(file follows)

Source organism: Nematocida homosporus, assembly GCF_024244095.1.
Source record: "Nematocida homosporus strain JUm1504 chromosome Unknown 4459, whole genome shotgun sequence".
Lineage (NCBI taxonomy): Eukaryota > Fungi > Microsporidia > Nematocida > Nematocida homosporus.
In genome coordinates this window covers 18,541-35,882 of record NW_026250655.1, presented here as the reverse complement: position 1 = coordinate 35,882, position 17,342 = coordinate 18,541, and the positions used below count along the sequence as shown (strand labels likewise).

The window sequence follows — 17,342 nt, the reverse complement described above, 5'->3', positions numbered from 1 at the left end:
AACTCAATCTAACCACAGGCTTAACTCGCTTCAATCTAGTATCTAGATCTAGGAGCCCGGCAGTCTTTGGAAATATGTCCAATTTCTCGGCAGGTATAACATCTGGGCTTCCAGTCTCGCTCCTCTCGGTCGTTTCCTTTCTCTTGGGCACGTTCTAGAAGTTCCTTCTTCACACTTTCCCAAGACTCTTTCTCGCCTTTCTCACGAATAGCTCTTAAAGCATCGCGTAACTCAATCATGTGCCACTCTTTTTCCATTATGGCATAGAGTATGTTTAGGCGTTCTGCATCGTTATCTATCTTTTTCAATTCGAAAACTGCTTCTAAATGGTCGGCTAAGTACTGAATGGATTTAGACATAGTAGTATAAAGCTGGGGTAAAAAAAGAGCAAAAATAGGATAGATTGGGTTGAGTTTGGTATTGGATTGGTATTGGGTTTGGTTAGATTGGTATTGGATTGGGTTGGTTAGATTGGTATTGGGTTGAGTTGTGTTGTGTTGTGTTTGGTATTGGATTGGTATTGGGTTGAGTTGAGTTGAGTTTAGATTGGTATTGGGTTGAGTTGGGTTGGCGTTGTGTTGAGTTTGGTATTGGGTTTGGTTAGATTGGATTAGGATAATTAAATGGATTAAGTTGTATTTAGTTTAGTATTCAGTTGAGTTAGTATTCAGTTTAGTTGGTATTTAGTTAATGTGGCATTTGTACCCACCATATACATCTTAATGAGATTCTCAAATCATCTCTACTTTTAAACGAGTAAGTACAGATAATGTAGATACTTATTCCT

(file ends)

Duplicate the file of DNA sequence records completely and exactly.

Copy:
Source organism: Nematocida homosporus, assembly GCF_024244095.1.
Source record: "Nematocida homosporus strain JUm1504 chromosome Unknown 4459, whole genome shotgun sequence".
Lineage (NCBI taxonomy): Eukaryota > Fungi > Microsporidia > Nematocida > Nematocida homosporus.
In genome coordinates this window covers 18,541-35,882 of record NW_026250655.1, presented here as the reverse complement: position 1 = coordinate 35,882, position 17,342 = coordinate 18,541, and the positions used below count along the sequence as shown (strand labels likewise).

The window sequence follows — 17,342 nt, the reverse complement described above, 5'->3', positions numbered from 1 at the left end:
AACTCAATCTAACCACAGGCTTAACTCGCTTCAATCTAGTATCTAGATCTAGGAGCCCGGCAGTCTTTGGAAATATGTCCAATTTCTCGGCAGGTATAACATCTGGGCTTCCAGTCTCGCTCCTCTCGGTCGTTTCCTTTCTCTTGGGCACGTTCTAGAAGTTCCTTCTTCACACTTTCCCAAGACTCTTTCTCGCCTTTCTCACGAATAGCTCTTAAAGCATCGCGTAACTCAATCATGTGCCACTCTTTTTCCATTATGGCATAGAGTATGTTTAGGCGTTCTGCATCGTTATCTATCTTTTTCAATTCGAAAACTGCTTCTAAATGGTCGGCTAAGTACTGAATGGATTTAGACATAGTAGTATAAAGCTGGGGTAAAAAAAGAGCAAAAATAGGATAGATTGGGTTGAGTTTGGTATTGGATTGGTATTGGGTTTGGTTAGATTGGTATTGGATTGGGTTGGTTAGATTGGTATTGGGTTGAGTTGTGTTGTGTTGTGTTTGGTATTGGATTGGTATTGGGTTGAGTTGAGTTGAGTTTAGATTGGTATTGGGTTGAGTTGGGTTGGCGTTGTGTTGAGTTTGGTATTGGGTTTGGTTAGATTGGATTAGGATAATTAAATGGATTAAGTTGTATTTAGTTTAGTATTCAGTTGAGTTAGTATTCAGTTTAGTTGGTATTTAGTTAATGTGGCATTTGTACCCACCATATACATCTTAATGAGATTCTCAAATCATCTCTACTTTTAAACGAGTAAGTACAGATAATGTAGATACTTATTCCT